(BBC) Religion may become extinct in nine nations, study says

A study using census data from nine countries shows that religion there is set for extinction, say researchers.

The study found a steady rise in those claiming no religious affiliation.

The team’s mathematical model attempts to account for the interplay between the number of religious respondents and the social motives behind being one.

The result, reported at the American Physical Society meeting in Dallas, US, indicates that religion will all but die out altogether in those countries.

Read it all.


Posted in * Culture-Watch, * International News & Commentary, Australia / NZ, Austria, Canada, England / UK, Europe, Finland, Ireland, Religion & Culture, Switzerland, The Netherlands

11 comments on “(BBC) Religion may become extinct in nine nations, study says

  1. Jon Edwards says:

    Uh, why are we caring about what a couple of physicists believe might happen with sociological concepts they do not study?

  2. Larry Morse says:

    Ha ha ha ha die God die! You have been statistic-ed to death.
    Some “scientists” need to find productive day jobs. Larry

  3. Sarah says:

    I think the key words are “claiming no religious affiliation.”

    As we all know, everyone has a foundational worldview — a religion — even if it’s not one of the known and named ones.

    So the truth is that fewer and fewer people in those countries are claiming *known and named* religions.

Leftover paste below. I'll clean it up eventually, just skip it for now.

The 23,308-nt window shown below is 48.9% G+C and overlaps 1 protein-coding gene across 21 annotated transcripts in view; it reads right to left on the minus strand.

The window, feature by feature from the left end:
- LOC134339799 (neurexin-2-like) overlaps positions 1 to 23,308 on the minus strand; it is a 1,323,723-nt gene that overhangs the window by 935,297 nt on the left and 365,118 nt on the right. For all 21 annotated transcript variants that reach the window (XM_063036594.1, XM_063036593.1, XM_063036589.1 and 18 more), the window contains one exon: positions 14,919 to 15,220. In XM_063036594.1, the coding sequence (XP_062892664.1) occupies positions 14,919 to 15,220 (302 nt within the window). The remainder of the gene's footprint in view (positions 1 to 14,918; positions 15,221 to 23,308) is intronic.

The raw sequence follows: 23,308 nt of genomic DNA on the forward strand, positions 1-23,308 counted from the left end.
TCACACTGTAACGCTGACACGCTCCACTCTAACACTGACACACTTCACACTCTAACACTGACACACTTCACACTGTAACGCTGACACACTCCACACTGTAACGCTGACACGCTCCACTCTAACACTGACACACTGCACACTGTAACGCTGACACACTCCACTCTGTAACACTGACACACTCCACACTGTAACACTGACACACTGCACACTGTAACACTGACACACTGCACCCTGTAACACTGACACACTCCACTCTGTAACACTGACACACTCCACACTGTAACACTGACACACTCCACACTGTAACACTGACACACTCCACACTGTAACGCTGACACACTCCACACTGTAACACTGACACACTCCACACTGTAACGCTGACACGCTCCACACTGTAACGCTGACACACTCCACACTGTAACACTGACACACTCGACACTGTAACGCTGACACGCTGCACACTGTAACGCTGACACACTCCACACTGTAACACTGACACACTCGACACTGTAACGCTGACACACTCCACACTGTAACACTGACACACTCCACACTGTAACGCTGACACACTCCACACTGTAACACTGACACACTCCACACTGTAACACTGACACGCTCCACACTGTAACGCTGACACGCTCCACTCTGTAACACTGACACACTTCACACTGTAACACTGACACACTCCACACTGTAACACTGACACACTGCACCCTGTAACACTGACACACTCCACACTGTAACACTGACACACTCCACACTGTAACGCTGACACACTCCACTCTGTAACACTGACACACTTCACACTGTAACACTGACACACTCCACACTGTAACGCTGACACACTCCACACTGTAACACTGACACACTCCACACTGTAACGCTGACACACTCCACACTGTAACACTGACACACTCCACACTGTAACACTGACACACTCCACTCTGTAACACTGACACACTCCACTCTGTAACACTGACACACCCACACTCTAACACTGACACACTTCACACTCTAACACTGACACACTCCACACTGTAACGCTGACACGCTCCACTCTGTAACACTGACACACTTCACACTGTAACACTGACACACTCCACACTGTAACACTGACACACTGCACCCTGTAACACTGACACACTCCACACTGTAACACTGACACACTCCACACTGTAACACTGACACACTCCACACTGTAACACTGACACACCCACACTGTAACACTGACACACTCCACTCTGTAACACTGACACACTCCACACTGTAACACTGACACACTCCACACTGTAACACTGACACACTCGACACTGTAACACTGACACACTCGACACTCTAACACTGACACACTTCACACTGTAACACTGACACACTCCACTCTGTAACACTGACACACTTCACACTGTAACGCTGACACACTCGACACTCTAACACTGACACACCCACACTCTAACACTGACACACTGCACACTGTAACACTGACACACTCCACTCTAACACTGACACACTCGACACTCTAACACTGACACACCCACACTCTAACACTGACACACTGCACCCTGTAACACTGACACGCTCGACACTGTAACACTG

4. Old Guy says:

    Maybe because it is an interesting data point for the environment/times that we live in. Also, whatever may be happening in these 9 countries may also be occurring in our own.

    That being said, religion will only become extinct if God so wills. And that seems unlikely. God may be setting the stage for something more breathtaking and wonderful.

  5. the roman says:

    Has anyone stopped to consider the correlation between those countries showing a “steady rise in those claiming no religious affiliation” and those countries that currently impose taxes for said religious affiliation?

    Coincidence? How else would you expect those surveyed to answer?

  6. WarrenS says:

    The Roman, as a citizen of one of the nine countries mentioned in the study, I don’t understand what you’re saying. Could you explain?

    With respect to Canada at least, I think page 16 of the following recent survey sheds more light (and makes for an interesting contrast with the US):

  7. the roman says:

    WarrenS, I speak of the Church Tax.

    Wikipedia reference; “The church tax is only paid by members of the respective church. People who are not member of a church tax-collecting denomination do not have to pay it.”

    I was snarking that some of the “no religious affiliation” types surveyed may have had monetary rather than theological motives for their response.

  8. WarrenS says:

    I can’t speak for the other eight countries, but there’s no “church tax” in Canada. I doubt there is in several of the other countries either. The census results (sadly) may be more accurate than you think.